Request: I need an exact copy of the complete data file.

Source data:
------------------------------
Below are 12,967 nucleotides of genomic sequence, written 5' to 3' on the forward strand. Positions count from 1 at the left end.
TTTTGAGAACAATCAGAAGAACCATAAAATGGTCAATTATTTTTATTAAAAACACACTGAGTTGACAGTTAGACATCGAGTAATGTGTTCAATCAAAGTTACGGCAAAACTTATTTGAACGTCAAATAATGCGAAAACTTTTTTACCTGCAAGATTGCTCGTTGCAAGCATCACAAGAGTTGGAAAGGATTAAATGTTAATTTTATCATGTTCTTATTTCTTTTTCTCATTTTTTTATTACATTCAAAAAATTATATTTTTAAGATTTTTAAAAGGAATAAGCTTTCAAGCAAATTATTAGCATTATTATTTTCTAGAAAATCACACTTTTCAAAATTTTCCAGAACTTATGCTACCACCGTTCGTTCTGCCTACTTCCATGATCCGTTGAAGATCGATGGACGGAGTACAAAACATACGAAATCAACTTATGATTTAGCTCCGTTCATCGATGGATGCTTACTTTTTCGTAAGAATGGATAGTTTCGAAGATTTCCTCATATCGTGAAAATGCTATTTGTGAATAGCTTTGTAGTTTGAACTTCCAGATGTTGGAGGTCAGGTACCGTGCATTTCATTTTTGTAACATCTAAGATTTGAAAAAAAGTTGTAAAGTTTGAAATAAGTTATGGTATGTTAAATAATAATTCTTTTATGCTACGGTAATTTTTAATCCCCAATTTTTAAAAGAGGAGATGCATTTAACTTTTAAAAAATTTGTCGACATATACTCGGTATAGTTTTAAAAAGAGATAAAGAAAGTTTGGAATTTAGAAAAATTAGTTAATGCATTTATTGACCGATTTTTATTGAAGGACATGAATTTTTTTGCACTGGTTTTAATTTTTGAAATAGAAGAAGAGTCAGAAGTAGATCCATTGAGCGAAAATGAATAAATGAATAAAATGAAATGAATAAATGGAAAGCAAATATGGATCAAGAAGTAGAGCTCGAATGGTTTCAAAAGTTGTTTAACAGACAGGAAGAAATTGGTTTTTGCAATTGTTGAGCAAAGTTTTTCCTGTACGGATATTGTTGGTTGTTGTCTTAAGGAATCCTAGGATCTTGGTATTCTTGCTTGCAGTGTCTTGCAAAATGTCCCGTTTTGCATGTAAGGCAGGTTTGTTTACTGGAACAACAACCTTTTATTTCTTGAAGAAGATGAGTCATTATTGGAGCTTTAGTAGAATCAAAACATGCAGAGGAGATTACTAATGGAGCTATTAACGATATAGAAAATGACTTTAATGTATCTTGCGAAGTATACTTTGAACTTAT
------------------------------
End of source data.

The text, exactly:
Below are 12,967 nucleotides of genomic sequence, written 5' to 3' on the forward strand. Positions count from 1 at the left end.
TTTTGAGAACAATCAGAAGAACCATAAAATGGTCAATTATTTTTATTAAAAACACACTGAGTTGACAGTTAGACATCGAGTAATGTGTTCAATCAAAGTTACGGCAAAACTTATTTGAACGTCAAATAATGCGAAAACTTTTTTACCTGCAAGATTGCTCGTTGCAAGCATCACAAGAGTTGGAAAGGATTAAATGTTAATTTTATCATGTTCTTATTTCTTTTTCTCATTTTTTTATTACATTCAAAAAATTATATTTTTAAGATTTTTAAAAGGAATAAGCTTTCAAGCAAATTATTAGCATTATTATTTTCTAGAAAATCACACTTTTCAAAATTTTCCAGAACTTATGCTACCACCGTTCGTTCTGCCTACTTCCATGATCCGTTGAAGATCGATGGACGGAGTACAAAACATACGAAATCAACTTATGATTTAGCTCCGTTCATCGATGGATGCTTACTTTTTCGTAAGAATGGATAGTTTCGAAGATTTCCTCATATCGTGAAAATGCTATTTGTGAATAGCTTTGTAGTTTGAACTTCCAGATGTTGGAGGTCAGGTACCGTGCATTTCATTTTTGTAACATCTAAGATTTGAAAAAAAGTTGTAAAGTTTGAAATAAGTTATGGTATGTTAAATAATAATTCTTTTATGCTACGGTAATTTTTAATCCCCAATTTTTAAAAGAGGAGATGCATTTAACTTTTAAAAAATTTGTCGACATATACTCGGTATAGTTTTAAAAAGAGATAAAGAAAGTTTGGAATTTAGAAAAATTAGTTAATGCATTTATTGACCGATTTTTATTGAAGGACATGAATTTTTTTGCACTGGTTTTAATTTTTGAAATAGAAGAAGAGTCAGAAGTAGATCCATTGAGCGAAAATGAATAAATGAATAAAATGAAATGAATAAATGGAAAGCAAATATGGATCAAGAAGTAGAGCTCGAATGGTTTCAAAAGTTGTTTAACAGACAGGAAGAAATTGGTTTTTGCAATTGTTGAGCAAAGTTTTTCCTGTACGGATATTGTTGGTTGTTGTCTTAAGGAATCCTAGGATCTTGGTATTCTTGCTTGCAGTGTCTTGCAAAATGTCCCGTTTTGCATGTAAGGCAGGTTTGTTTACTGGAACAACAACCTTTTATTTCTTGAAGAAGATGAGTCATTATTGGAGCTTTAGTAGAATCAAAACATGCAGAGGAGATTACTAATGGAGCTATTAACGATATAGAAAATGACTTTAATGTATCTTGCGAAGTATACTTTGAACTTAT